A charter flight carrying 368 South Koreans from Wuhan arrived home on Friday as tensions simmered around quarantine centers where they will be isolated, a plan vehemently opposed by nearby residents.
The first of up to four flights planned to evacuate South Koreans from the epicenter of a virus outbreak in China landed at the Gimpo International Airport west of Seoul around 8 a.m. (2300 GMT) after an unexpected half-day delay because China only approved one flight.
The government had said none of the evacuees had any symptoms before departure, but one person could not board the plane due to fever after a final check at Wuhan airport, while 18 were sent to hospitals immediately upon arrival, vice health minister Kim Gang-lip said.
“There were different screening standards between China and us, and we conducted another check aboard the plane and put those who were showing symptoms in separate space on the second floor of the plane,” Kim told a briefing.
“The other 350 will be sent to temporary lodging facilities where medical staff will provide daily quarantine and medical assistance for 14 days under thorough control without going out or receiving guests.”
The evacuees will be isolated at two facilities in Asan and Jincheon, cities about 80 km (50 miles) south of capital Seoul.
The plan triggered a strong backlash among nearby residents, with some people throwing eggs and expletives on Thursday at senior officials who visited to try to defuse their anger.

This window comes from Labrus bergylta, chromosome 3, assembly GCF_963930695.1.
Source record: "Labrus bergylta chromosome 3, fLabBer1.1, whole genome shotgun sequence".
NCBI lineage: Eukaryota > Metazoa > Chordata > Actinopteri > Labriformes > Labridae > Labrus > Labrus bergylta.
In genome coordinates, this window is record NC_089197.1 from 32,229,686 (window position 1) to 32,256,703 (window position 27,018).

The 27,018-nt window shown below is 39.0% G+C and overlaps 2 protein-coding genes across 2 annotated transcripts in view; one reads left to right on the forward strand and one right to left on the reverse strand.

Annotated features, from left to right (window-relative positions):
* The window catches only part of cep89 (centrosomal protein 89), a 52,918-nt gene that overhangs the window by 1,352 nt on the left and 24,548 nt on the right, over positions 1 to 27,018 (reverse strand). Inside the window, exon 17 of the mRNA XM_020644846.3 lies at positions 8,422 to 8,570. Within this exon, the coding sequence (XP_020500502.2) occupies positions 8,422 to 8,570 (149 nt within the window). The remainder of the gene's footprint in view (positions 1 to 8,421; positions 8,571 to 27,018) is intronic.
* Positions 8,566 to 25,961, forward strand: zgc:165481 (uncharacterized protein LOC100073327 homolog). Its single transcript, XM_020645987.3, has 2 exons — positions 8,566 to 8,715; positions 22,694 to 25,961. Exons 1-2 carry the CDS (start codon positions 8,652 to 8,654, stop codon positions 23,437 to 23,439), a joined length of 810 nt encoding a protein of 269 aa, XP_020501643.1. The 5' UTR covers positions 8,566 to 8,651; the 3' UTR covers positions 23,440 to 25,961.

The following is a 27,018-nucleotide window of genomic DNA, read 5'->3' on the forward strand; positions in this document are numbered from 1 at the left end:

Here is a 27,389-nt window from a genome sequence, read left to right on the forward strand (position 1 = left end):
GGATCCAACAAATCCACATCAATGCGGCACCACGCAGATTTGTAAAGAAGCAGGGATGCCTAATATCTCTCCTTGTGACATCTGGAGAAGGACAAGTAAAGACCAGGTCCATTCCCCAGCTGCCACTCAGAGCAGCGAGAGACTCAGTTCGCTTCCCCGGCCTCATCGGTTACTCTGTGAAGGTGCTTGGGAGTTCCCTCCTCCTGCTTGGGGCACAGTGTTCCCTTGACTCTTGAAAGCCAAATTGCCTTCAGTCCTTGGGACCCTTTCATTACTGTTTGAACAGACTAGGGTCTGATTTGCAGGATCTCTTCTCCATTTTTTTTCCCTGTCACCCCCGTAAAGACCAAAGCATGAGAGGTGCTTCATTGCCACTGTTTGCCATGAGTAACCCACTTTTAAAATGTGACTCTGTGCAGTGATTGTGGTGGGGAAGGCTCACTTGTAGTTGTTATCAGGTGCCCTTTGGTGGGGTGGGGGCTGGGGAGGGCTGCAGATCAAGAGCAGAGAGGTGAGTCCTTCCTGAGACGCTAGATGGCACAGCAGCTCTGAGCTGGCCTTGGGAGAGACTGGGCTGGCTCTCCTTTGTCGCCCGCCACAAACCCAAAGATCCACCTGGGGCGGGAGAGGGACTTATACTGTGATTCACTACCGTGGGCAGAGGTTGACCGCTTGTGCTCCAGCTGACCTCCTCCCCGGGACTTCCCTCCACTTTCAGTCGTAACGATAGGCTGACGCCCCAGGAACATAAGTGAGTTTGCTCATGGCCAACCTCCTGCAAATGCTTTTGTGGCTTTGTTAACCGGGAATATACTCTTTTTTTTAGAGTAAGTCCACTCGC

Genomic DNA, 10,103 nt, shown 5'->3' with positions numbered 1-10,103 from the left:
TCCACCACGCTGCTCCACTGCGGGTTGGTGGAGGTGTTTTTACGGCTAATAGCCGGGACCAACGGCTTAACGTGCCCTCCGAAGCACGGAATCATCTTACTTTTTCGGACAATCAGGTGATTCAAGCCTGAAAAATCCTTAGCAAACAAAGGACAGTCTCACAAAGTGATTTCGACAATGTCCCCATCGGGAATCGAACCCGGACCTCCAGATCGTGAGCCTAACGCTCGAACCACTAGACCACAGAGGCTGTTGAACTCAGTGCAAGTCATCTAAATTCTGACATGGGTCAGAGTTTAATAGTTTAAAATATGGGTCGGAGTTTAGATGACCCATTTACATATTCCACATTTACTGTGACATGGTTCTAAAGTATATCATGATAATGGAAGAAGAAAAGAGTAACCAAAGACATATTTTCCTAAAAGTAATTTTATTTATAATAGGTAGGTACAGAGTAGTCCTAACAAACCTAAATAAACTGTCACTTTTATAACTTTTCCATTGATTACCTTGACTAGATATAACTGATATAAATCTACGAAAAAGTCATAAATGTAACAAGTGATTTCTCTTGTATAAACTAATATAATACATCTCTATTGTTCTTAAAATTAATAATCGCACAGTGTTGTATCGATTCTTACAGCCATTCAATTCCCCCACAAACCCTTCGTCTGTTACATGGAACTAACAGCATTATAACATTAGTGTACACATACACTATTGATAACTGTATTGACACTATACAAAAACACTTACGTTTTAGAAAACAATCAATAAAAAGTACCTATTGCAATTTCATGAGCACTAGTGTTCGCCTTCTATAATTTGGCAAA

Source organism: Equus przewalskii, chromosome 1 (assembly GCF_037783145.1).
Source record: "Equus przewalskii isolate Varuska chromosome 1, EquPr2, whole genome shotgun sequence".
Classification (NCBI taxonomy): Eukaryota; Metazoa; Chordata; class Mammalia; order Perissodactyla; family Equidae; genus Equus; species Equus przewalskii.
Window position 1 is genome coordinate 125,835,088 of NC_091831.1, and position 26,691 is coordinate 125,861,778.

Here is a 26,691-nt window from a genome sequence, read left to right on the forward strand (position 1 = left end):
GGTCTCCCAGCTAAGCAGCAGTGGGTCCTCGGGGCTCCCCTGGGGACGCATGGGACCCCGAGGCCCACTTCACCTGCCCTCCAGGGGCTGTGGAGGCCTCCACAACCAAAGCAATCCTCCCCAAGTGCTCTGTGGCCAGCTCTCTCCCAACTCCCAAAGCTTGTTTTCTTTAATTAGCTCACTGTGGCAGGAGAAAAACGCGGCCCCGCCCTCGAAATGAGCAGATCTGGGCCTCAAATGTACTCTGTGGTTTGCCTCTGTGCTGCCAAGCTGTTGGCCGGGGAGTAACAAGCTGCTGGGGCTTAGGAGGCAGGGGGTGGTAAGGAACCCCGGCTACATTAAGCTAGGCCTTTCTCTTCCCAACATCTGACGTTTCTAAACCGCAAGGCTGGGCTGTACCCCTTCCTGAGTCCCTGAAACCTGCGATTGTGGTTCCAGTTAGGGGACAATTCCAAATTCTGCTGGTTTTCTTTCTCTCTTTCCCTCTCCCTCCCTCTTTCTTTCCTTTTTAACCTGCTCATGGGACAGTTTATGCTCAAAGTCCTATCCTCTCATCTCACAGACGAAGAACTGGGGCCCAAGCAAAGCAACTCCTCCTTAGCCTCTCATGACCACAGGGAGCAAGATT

Several hundred police officers were on hand at the facilities in Asan and Jincheon.
In Asan, there was no sign of a major rally on Friday morning, but one angry protestor ripped apart a banner put up by a local civic group to welcome the evacuees.
Around 720 South Koreans have signed up for charter flights, but Seoul’s foreign ministry said they might have to reduce the number of flights to one or two.
South Korea also reported its seventh confirmed case of the coronavirus on Friday, a 28-year-old man who returned from Wuhan via the eastern Chinese port city of Qingdao last week.
The outbreak has prompted North Korea to declare a state emergency, though it is unclear whether there are any confirmed cases in the isolated nation.
The two Koreas opened a new hotline between Seoul and Pyongyang after they agreed to temporarily close their joint liaison office in the North’s border city until virus concerns are eased, the South’s Unification Ministry said on Friday.
The North also informed the South via the hotline that it has decided to postpone plans to remove South Korean facilities at its Mount Kumgang resort next month to prevent a virus outbreak, the ministry said.